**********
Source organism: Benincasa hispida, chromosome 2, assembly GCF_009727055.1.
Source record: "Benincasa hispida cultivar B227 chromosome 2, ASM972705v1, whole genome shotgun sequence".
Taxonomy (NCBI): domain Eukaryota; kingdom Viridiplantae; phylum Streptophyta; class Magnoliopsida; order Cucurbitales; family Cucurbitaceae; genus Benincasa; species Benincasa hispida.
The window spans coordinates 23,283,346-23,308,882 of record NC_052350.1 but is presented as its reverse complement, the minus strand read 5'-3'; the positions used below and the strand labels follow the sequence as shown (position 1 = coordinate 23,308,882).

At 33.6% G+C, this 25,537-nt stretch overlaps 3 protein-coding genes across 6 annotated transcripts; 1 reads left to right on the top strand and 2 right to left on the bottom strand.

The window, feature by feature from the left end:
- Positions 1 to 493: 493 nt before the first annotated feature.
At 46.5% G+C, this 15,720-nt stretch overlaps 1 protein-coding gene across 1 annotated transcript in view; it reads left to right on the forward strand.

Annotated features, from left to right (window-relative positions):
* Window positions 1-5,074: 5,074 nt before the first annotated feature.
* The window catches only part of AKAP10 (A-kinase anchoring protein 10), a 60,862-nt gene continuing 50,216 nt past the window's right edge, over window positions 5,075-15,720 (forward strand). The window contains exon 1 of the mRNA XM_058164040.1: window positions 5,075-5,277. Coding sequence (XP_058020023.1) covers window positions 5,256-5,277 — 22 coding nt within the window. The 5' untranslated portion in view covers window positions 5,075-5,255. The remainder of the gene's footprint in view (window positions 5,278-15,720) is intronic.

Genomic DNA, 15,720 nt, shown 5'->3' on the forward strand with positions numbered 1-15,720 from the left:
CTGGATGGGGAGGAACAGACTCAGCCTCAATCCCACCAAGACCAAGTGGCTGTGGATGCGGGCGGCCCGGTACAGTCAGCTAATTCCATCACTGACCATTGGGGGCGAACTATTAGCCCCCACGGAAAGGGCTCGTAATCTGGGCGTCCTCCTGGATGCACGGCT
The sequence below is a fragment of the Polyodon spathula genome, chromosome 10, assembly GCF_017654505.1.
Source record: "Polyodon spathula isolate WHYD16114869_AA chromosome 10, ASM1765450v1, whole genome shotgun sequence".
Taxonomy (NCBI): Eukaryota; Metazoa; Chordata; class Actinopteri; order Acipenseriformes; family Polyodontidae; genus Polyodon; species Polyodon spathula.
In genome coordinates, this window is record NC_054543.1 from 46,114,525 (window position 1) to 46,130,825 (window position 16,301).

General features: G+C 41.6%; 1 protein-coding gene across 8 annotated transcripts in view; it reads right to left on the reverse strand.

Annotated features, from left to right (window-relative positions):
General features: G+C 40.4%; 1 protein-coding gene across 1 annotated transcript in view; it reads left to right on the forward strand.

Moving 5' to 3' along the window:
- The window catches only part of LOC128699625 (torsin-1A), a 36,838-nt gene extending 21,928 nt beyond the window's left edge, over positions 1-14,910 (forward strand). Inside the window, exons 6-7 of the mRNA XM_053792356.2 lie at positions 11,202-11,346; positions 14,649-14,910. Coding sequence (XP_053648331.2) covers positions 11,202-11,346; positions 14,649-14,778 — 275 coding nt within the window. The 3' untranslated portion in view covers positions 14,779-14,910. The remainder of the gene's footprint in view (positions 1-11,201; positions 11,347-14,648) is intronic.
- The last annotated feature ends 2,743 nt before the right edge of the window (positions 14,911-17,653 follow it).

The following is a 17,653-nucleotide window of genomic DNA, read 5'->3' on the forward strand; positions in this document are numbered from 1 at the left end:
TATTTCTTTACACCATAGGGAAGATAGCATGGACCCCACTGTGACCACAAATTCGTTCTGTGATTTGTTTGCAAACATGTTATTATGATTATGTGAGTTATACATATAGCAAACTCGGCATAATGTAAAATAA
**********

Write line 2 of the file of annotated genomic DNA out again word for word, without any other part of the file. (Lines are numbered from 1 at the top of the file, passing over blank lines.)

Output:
Source record: "Benincasa hispida cultivar B227 chromosome 2, ASM972705v1, whole genome shotgun sequence".